Things Can Take Longer If You’ve Had The Injection

If you are hoping to fall pregnant soon after coming off the contraceptive injection, you may need to wait a little longer, but be reassured it won’t affect your ability to conceive, says Tara. “The contraceptive injection is the one exception when it comes to how quickly it takes for hormones to leave your system. The injection is usually administered every 13 weeks and once it’s given, the progesterone-like hormone that’s injected remains in your body until the next injection. It’s the only hormonal contraceptive that’s associated with a delay in return of periods and fertility. It can take up to a year for your period to return after stopping the injections.” If your plan is to conceive immediately after hormonal contraception, the injection may not be the best choice for you.

The experts say it can take up to three cycles to revert back to what’s normal for you.

Your Complexion May Suffer

If you decided to go on the pill to help with acne and blemishes, it’s possible these issues can reappear once hormones return to their natural levels. The combined pill in particular is a very effective acne treatment, as the oestrogen in this pill appears to inhibit acne by reducing the production of androgens (responsible for oil production and pore-blocking) and reducing the amount of active free testosterone in the blood. While it’s likely you’ll grow out of your acne while taking the combined pill, and therefore won’t experience a flare-up when you stop taking it, others may find blemishes appear for the first time, implying the pill was masking your acne for several years. “If this continues in the longer term, see your GP or dermatologist who can recommend non-hormonal treatments for acne, such as topical acids, benzoyl peroxide, and other topical or oral antibiotics and retinoids,” Tara says.

Your Weight May Be Affected

As the body returns to producing hormones naturally, you may notice some physical changes. For example, the reduction in oestrogen may cause a slight change in breast size, while some women say they lose weight, especially after coming off the pill, although it’s believed this isn’t true weight loss, merely loss of water retention caused by progesterone. Tara also explains there is some evidence the contraceptive injection can cause weight gain, so if you come off this, chances are you’ll lose a few pounds.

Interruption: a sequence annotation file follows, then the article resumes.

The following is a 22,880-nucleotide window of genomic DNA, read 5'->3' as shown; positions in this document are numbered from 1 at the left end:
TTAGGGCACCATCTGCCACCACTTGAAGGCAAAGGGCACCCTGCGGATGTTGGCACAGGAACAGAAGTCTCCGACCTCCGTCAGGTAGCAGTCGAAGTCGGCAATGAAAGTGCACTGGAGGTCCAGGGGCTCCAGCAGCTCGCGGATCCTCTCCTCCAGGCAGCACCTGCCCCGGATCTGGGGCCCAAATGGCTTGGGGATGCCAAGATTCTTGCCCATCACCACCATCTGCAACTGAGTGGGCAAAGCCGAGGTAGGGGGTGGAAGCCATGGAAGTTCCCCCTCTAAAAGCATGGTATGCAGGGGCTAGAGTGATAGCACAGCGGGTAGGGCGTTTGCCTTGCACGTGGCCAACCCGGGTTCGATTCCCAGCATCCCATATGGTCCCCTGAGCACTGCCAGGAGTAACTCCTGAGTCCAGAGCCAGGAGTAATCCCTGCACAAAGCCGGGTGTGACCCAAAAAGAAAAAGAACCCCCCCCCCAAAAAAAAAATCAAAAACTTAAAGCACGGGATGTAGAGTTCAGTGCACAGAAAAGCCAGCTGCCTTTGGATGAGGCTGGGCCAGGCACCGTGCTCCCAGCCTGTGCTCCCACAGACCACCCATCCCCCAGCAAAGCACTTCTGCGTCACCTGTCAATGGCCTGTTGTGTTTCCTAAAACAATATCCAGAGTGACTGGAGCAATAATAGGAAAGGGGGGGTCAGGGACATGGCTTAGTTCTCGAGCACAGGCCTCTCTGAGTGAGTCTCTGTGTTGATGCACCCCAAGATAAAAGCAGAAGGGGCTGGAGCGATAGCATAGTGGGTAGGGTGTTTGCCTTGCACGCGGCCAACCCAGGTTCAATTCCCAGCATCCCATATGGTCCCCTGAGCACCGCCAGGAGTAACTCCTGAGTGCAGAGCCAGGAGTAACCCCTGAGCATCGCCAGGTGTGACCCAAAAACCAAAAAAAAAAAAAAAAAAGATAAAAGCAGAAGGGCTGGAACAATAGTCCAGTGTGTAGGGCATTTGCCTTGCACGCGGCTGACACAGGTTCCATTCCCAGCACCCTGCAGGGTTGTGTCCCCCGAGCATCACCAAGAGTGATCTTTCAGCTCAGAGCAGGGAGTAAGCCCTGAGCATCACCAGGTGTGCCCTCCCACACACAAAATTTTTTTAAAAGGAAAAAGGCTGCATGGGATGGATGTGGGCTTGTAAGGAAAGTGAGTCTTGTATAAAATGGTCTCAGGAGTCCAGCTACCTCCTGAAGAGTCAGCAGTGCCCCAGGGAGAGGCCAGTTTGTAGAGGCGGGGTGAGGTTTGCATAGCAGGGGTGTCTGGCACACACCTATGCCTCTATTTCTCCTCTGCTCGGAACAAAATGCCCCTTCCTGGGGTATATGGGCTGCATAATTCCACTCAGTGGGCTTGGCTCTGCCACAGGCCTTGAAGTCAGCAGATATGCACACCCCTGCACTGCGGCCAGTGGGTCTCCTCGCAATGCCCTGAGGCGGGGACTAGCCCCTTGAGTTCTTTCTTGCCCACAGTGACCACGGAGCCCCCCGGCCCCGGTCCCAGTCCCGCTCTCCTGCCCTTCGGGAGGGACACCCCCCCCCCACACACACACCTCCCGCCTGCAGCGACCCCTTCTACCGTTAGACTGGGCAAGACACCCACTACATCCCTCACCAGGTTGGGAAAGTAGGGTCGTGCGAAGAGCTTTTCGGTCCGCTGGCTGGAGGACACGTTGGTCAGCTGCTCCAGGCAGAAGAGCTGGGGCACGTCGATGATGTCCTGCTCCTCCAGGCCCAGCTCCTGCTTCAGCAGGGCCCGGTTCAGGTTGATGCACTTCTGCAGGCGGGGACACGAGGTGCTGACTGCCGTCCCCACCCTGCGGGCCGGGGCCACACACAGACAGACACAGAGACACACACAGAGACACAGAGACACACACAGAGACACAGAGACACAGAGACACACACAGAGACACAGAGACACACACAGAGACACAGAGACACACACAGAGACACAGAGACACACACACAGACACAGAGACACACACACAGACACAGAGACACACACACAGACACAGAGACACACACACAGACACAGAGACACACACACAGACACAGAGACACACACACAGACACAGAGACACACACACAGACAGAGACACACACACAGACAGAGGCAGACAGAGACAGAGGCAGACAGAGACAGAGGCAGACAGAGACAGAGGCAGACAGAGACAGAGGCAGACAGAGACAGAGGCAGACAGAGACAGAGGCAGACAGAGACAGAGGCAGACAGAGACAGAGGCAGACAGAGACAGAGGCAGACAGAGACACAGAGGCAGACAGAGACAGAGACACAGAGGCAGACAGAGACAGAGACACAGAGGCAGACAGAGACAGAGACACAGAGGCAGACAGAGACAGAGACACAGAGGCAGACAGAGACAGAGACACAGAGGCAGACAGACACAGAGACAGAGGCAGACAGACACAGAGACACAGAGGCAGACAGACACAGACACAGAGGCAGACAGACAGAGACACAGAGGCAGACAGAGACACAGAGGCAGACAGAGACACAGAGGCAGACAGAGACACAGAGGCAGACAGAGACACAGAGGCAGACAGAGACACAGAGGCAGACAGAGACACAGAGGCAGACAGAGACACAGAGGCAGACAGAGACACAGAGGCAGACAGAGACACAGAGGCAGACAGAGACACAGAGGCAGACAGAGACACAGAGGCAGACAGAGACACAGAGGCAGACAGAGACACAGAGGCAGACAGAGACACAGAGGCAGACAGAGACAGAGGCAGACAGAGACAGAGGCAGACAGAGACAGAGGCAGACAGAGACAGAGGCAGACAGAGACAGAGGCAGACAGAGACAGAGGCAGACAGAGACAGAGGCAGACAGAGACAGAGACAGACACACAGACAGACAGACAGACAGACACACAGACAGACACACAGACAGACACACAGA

Your Libido May Increase

One of the biggest complaints a lot of women have about the pill specifically is the effect it has on their sex drive. While this doesn’t affect everyone, hormones may play a role. Some women have lower testosterone levels on the pill, and because they don’t ovulate, this can affect your libido. 

It Might Be Time To See Your GP

The experts say it can take up to three cycles to revert back to what’s normal for you, meaning that if you haven’t had a period within three months of stopping the pill or having your coil removed, check in with your GP. And if you’re trying for a baby, don’t be disheartened if you don’t fall pregnant straight away, but remember it could happen. Tara adds knowledge is power when it comes to knowing your cycle if fertility is your goal. “Tracking your periods won’t affect your baseline fertility, but will absolutely maximise your chances of pregnancy each month.”

For more information on contraception, visit NHS.uk and Sexwise.org.uk

*DISCLAIMER: Features published by SheerLuxe are not intended to treat, diagnose, cure or prevent any disease. Always seek the advice of your GP or another qualified healthcare provider for any questions you have regarding a medical condition, and before undertaking any diet, exercise or other health-related programme.